Investors should demand immediate action from the oil and gas industry on five key climate metrics that will largely determine the progress of climate action over the next eight years, say two climate policy experts.
“For all the attention to corporate net-zero by 2050 commitments, the reality is that actions in this decade will be decisive for both the planet’s warming trajectory and [fossil] energy firms’ viability in the energy transition,” write Erin Blanton, a senior research scholar at Columbia University’s Center on Global Energy Policy, and Ben Ratner, associate vice president at the Environmental Defense Fund.
That means investors should focus on companies’ actions on methane, natural gas flaring, capital allocation to renewable energy, responsible lobbying, and strengthened climate governance.
On the first of the five, “this was the year that the international community woke up to the magnitude of the methane challenge and opportunity—a vital first step in the energy transition,” they write. In addition to contributing to an advanced understanding of the gas’ acute effects on climate, methane tracking by satellite opens the door to greater transparency and accountability. Blanton and Ratner say investors should “expect upstream actors to commit to verifiable 0.20% methane intensity by 2025”.
In a similar vein, new information on natural gas flaring shows it to be “even more detrimental than previously understood,” they add. Although some major fossil companies have pledged to reduce flaring in their supply chains, many of them are simply continuing business as usual. Blanton and Ratner say investors should favour operators that “expand the scope and tighten the timeline of their flaring targets” and continually demonstrate meaningful reductions.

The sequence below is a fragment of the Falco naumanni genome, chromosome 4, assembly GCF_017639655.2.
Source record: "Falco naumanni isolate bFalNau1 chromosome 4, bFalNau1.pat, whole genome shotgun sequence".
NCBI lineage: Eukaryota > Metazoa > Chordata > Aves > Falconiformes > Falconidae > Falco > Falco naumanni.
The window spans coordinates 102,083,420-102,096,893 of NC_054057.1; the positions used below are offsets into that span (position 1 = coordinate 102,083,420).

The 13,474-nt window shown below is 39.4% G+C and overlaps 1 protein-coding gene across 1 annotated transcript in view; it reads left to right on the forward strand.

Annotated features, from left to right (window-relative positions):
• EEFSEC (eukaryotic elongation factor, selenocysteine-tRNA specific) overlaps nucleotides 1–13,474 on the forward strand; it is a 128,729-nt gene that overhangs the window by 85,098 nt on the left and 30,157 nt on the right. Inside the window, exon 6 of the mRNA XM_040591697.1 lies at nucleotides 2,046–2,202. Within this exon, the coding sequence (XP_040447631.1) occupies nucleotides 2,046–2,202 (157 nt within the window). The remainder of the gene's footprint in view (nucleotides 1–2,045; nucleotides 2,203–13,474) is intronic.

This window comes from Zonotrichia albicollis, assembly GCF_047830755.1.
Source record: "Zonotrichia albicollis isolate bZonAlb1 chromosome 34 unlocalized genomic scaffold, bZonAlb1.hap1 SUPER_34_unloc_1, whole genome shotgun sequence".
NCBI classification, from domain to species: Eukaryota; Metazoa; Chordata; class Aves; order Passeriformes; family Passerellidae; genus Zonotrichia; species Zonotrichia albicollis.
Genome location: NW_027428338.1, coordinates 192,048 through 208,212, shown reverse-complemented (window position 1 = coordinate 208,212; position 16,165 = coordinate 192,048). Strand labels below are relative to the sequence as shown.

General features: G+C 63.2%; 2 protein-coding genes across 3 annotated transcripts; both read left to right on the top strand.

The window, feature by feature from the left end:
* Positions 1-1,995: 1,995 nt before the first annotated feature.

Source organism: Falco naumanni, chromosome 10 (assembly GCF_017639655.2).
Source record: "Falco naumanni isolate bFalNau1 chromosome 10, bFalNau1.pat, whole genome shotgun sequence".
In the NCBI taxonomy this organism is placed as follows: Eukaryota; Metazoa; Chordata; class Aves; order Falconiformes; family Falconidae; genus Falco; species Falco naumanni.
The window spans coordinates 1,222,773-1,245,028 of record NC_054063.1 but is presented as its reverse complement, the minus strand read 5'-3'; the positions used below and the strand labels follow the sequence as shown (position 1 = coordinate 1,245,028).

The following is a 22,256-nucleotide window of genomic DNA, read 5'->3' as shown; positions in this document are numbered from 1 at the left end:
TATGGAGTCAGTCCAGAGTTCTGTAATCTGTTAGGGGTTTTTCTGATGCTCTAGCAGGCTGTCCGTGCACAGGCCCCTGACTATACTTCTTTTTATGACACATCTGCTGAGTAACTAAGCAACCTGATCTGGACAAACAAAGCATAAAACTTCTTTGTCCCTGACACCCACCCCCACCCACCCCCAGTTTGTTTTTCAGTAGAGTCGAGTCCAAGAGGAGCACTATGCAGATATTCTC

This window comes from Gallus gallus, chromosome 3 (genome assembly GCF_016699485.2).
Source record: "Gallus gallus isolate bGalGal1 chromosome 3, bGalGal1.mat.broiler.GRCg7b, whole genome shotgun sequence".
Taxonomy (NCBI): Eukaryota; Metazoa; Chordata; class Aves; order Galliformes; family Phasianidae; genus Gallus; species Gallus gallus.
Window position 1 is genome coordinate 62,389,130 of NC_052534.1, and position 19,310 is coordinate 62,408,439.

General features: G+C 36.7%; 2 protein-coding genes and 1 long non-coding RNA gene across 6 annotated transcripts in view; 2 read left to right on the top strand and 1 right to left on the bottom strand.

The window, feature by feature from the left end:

There is considerable debate within the industry on whether oil and gas companies should branch into the renewables industry, say Blanton and Ratner. Businesses should be taking a hard look at how they can leverage their strengths and make themselves risk-proof for the looming energy transition, but whatever path they choose should align their capital spending and corporate disclosures with a science-based net-zero target.
Next, the authors point to the U.S. fossil lobby’s largely obstructionist approach toward progressive climate and energy legislation. In response, they say investors can shift their support to companies that are willing to constructively participate in “next-generation methane rulemaking from the [U.S. Environmental Protection Agency], and in delivery of cleaner gas to Europe in anticipation of forthcoming emission standards.”
On corporate governance, Blanton and Ratner note that Wall Street largely supported the bid by upstart hedge fund Engine No. 1’s successful move last year to replace three directors on ExxonMobil’s 12-member board, in a bid to push the colossal fossil to incorporate climate risk in its corporate planning. They predict “growing pressure from increasingly empowered asset owners to help make climate-aligned shareholder voting the new business-as-usual.”